Gov. John Bel Edwards’ administration is struggling with a problem that has become all too common for Louisiana’s governors: How do you pick the winners and losers among disaster victims as you divvy up federal aid?
Louisiana’s received $1.6 billion in federal block grant aid from Congress to help recover from the March and August floods that slammed the state, damaging tens of thousands of homes and causing billions in damage. The assistance is a hefty sum to be sure, but it’s not enough to help every homeowner, renter, business owner and farmer with damage to rebuild.
While the Democratic governor already faces Republican criticism because the recovery money won’t start flowing until April or May, he’s certain to take more hits when people with flood damage learn if they can count on receiving any of the aid themselves.
The Edwards administration hammers home the idea during any talk of flood recovery that Louisiana hasn’t received as much federal assistance as it needs. Administration officials say the state is about $2 billion short. The governor already is planning more trips to Washington in February to lobby President-elect Donald Trump’s administration and Congress for more money.
“We are grateful for the money we have received so far, but make no mistake, there are many needs left to meet,” Edwards said.
The governor intends to spend 80 percent of the flood recovery money, $1.3 billion, on homeowner aid. His leader on disaster recovery, Pat Forbes, said that amount will give rebuilding assistance to an estimated 36,000 homeowners, those who have major or severe damage from the flooding but didn’t have flood insurance coverage.
But that’s only a fraction of the 112,000 homes estimated to have been damaged by last year’s floods.
The plan will leave out people whose homes were flooded with less than a foot of water or who had less than $8,000 in destruction, and it will snub those who doled out their own money to protect their homes with flood insurance – even if that insurance didn’t cover all the repair and reconstruction work.
“No matter how we slice this, there will be people who should get assistance from us and will not be able to get assistance from us,” Forbes said. “That’s just the fact is that if we don’t have enough money, we have to distribute the funds in different ways, with the ultimate goal being the large-scale recovery of the state.”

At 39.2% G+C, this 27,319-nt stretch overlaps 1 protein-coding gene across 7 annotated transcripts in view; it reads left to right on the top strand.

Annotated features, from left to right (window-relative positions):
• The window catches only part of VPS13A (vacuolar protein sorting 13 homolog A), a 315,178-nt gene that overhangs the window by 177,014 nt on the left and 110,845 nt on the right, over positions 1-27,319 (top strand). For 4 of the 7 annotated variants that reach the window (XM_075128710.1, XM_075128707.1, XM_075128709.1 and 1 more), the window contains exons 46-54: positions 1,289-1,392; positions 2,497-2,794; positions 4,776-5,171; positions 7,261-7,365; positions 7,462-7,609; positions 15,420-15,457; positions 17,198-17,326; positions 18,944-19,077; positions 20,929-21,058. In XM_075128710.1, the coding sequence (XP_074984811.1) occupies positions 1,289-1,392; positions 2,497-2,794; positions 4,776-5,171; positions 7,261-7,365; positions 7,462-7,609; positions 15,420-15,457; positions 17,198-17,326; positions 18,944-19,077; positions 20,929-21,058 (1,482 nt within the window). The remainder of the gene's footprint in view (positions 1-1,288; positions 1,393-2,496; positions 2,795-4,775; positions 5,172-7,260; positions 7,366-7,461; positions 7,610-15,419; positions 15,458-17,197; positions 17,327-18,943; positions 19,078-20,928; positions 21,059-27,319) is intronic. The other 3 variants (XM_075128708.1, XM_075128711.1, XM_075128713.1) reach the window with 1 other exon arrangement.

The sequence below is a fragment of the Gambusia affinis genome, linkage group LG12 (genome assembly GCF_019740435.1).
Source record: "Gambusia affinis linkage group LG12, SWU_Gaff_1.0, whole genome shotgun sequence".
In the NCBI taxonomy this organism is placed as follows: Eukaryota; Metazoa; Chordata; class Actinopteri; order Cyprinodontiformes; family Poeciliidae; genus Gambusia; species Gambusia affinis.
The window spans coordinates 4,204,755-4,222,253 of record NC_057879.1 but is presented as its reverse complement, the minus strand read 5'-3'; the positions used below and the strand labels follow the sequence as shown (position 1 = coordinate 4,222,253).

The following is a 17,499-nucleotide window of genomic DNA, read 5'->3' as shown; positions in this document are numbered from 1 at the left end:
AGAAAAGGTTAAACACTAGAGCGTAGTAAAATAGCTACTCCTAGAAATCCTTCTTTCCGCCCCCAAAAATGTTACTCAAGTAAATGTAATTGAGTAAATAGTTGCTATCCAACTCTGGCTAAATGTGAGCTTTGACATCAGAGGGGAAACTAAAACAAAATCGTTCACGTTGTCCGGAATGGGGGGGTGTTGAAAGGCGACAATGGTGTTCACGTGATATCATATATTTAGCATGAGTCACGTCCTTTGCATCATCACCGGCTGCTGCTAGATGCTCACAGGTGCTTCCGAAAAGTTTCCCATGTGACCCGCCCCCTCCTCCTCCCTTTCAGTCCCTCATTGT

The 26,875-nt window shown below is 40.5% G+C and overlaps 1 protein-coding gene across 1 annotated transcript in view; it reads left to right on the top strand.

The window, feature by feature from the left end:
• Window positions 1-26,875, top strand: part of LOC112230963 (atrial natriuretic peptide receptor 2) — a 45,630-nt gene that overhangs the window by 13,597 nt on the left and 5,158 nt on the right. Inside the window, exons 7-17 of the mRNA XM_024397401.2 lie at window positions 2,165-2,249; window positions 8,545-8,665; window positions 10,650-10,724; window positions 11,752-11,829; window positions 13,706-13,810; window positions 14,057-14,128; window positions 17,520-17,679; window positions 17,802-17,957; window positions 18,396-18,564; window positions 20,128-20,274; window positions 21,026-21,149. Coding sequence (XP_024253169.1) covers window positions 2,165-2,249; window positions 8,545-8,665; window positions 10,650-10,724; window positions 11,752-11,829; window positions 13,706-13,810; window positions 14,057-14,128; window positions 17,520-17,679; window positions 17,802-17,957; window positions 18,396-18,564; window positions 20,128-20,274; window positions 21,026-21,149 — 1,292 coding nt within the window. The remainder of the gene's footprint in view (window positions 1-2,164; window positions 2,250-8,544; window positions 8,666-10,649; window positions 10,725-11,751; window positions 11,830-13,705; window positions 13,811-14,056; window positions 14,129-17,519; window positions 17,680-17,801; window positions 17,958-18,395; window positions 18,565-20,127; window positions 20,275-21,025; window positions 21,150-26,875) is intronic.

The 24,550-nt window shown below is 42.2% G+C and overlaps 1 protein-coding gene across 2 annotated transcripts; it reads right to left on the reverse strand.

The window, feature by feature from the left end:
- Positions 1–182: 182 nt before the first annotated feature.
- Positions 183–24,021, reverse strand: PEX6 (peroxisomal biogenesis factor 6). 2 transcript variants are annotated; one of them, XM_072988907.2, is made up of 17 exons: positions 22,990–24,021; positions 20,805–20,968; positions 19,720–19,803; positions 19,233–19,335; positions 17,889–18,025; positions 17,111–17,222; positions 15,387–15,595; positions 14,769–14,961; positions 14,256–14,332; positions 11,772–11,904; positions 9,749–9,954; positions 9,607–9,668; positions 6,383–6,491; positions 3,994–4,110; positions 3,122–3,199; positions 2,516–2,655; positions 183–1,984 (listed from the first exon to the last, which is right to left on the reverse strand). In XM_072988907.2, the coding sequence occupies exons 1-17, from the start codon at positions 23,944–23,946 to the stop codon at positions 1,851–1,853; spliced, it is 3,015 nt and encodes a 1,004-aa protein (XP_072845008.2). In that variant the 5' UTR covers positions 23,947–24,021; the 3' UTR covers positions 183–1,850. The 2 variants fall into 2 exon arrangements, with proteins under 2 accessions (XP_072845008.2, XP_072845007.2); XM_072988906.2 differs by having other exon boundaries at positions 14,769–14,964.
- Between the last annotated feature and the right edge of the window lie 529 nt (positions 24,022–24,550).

The priority for spending the combined $1.6 billion available, Forbes said, is on making sure the most heavily damaged communities and neighborhoods don’t collapse, unable to recover.
Besides the $1.3 billion for homeowners, Edwards wants to use $62 million for business and agriculture assistance, $105 million for state and local governments’ recovery costs and $100 million for rental housing and homeless prevention programs.
Right now, zero dollars are planned to pay for widespread infrastructure improvements aimed at making Louisiana a safer place to live – or making a future flood less damaging. Edwards said that’s a priority the state can’t afford with the limited block grant aid, but he’d like to allocate $600 million to the work if Louisiana gets additional help from Congress.
Louisiana is awaiting approval from the U.S. Department of Housing and Urban Development to start spending the first portion of congressional recovery money.
U.S. Sen. John Kennedy and U.S. Rep. Garret Graves, both Republicans, have criticized Edwards as moving too slowly to dole out the aid. GOP officials also have raised concerns about the $66 million set aside for administrative costs. Republican U.S. Sen. Bill Cassidy said Louisiana needs to show it is wisely spending the disaster recovery money Congress has allocated before expecting more.
Despite any disagreements, there appears to be little dispute between the Democratic governor and the majority-Republican congressional delegation that Louisiana could use more recovery aid. It also appears likely that – similar to Louisiana’s recovery after hurricanes Katrina, Rita, Gustav, Ike and Isaac – some disaster victims will be left on their own.
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